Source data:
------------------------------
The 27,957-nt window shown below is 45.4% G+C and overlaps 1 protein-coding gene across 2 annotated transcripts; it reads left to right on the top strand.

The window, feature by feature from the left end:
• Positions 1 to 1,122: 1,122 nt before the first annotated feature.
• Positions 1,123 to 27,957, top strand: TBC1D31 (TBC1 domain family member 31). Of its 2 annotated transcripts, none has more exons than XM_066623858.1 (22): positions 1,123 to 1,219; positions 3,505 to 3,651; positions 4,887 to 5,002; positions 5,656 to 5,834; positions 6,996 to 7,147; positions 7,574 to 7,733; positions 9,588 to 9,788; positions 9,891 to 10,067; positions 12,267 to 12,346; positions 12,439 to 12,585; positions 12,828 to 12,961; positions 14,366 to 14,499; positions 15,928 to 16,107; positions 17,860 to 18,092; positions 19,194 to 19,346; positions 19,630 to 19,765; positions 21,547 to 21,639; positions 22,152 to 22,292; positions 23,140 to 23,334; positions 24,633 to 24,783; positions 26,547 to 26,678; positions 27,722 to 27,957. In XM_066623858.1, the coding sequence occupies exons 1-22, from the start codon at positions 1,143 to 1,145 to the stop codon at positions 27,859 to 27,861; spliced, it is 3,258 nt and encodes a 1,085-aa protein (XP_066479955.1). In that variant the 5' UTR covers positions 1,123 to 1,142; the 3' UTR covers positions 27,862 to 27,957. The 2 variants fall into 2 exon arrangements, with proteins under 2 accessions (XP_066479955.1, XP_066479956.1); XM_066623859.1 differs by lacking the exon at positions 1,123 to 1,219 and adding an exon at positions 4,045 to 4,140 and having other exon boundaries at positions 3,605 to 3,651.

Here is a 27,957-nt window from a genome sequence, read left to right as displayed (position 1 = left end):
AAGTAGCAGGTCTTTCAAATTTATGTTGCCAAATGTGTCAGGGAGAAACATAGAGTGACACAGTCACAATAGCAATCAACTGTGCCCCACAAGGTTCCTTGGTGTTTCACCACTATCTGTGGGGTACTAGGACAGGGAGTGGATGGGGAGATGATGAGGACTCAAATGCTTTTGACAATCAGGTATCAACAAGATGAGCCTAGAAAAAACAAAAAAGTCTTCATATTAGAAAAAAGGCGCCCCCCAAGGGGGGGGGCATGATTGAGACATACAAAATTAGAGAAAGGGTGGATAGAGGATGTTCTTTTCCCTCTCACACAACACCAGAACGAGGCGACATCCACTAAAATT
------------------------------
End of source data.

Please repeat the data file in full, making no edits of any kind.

The 27,957-nt window shown below is 45.4% G+C and overlaps 1 protein-coding gene across 2 annotated transcripts; it reads left to right on the top strand.

The window, feature by feature from the left end:
• Positions 1 to 1,122: 1,122 nt before the first annotated feature.
• Positions 1,123 to 27,957, top strand: TBC1D31 (TBC1 domain family member 31). Of its 2 annotated transcripts, none has more exons than XM_066623858.1 (22): positions 1,123 to 1,219; positions 3,505 to 3,651; positions 4,887 to 5,002; positions 5,656 to 5,834; positions 6,996 to 7,147; positions 7,574 to 7,733; positions 9,588 to 9,788; positions 9,891 to 10,067; positions 12,267 to 12,346; positions 12,439 to 12,585; positions 12,828 to 12,961; positions 14,366 to 14,499; positions 15,928 to 16,107; positions 17,860 to 18,092; positions 19,194 to 19,346; positions 19,630 to 19,765; positions 21,547 to 21,639; positions 22,152 to 22,292; positions 23,140 to 23,334; positions 24,633 to 24,783; positions 26,547 to 26,678; positions 27,722 to 27,957. In XM_066623858.1, the coding sequence occupies exons 1-22, from the start codon at positions 1,143 to 1,145 to the stop codon at positions 27,859 to 27,861; spliced, it is 3,258 nt and encodes a 1,085-aa protein (XP_066479955.1). In that variant the 5' UTR covers positions 1,123 to 1,142; the 3' UTR covers positions 27,862 to 27,957. The 2 variants fall into 2 exon arrangements, with proteins under 2 accessions (XP_066479955.1, XP_066479956.1); XM_066623859.1 differs by lacking the exon at positions 1,123 to 1,219 and adding an exon at positions 4,045 to 4,140 and having other exon boundaries at positions 3,605 to 3,651.

Here is a 27,957-nt window from a genome sequence, read left to right as displayed (position 1 = left end):
AAGTAGCAGGTCTTTCAAATTTATGTTGCCAAATGTGTCAGGGAGAAACATAGAGTGACACAGTCACAATAGCAATCAACTGTGCCCCACAAGGTTCCTTGGTGTTTCACCACTATCTGTGGGGTACTAGGACAGGGAGTGGATGGGGAGATGATGAGGACTCAAATGCTTTTGACAATCAGGTATCAACAAGATGAGCCTAGAAAAAACAAAAAAGTCTTCATATTAGAAAAAAGGCGCCCCCCAAGGGGGGGGGCATGATTGAGACATACAAAATTAGAGAAAGGGTGGATAGAGGATGTTCTTTTCCCTCTCACACAACACCAGAACGAGGCGACATCCACTAAAATT